The palace of an Homeric hero

June 19, 2017

The mythical Palace of Nestor is one of the best examples of a well-preserved Mycenaean palace in all of Greece.

15 kilometers from modern Pylos, the settlement was discovered in 1939 by the American archaeologist Carl W. Blegen from the University of Cincinnati who cooperated with Greek archaeologist Konstantinos Kourouniotis.

The palace, built by King Nestor in the late Bronze Age, consists of 105 ground floor apartments, one of which has the big “throne room” with a circular clay heath and niches with numerous storage jars. It also had workshops, baths, light wells, reception rooms and a sewage system, while the walls were decorated with frescos.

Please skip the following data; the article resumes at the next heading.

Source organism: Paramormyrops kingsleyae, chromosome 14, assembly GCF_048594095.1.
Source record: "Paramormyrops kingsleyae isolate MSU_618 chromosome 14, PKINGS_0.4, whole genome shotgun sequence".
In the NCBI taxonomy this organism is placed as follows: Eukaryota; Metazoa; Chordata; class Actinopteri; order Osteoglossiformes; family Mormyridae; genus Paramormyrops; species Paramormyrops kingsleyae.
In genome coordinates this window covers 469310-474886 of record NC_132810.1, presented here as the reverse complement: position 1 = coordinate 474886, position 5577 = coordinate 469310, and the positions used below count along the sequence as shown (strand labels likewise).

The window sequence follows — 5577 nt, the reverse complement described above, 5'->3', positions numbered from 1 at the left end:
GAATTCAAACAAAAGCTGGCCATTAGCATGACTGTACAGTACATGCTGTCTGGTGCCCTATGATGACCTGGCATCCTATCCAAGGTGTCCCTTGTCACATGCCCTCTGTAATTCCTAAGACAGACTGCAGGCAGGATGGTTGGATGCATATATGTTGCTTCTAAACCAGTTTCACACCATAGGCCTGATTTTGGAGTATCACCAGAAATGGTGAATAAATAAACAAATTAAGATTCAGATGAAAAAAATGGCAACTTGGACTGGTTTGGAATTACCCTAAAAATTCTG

Nestor himself is mentioned several times by Homer in his epic poems and is said to have participated in the Trojan War. The numerous findings brought to light by the excavations also include approximately 1,250 clay tablets written in Linear B. 

 

 

 

 

 

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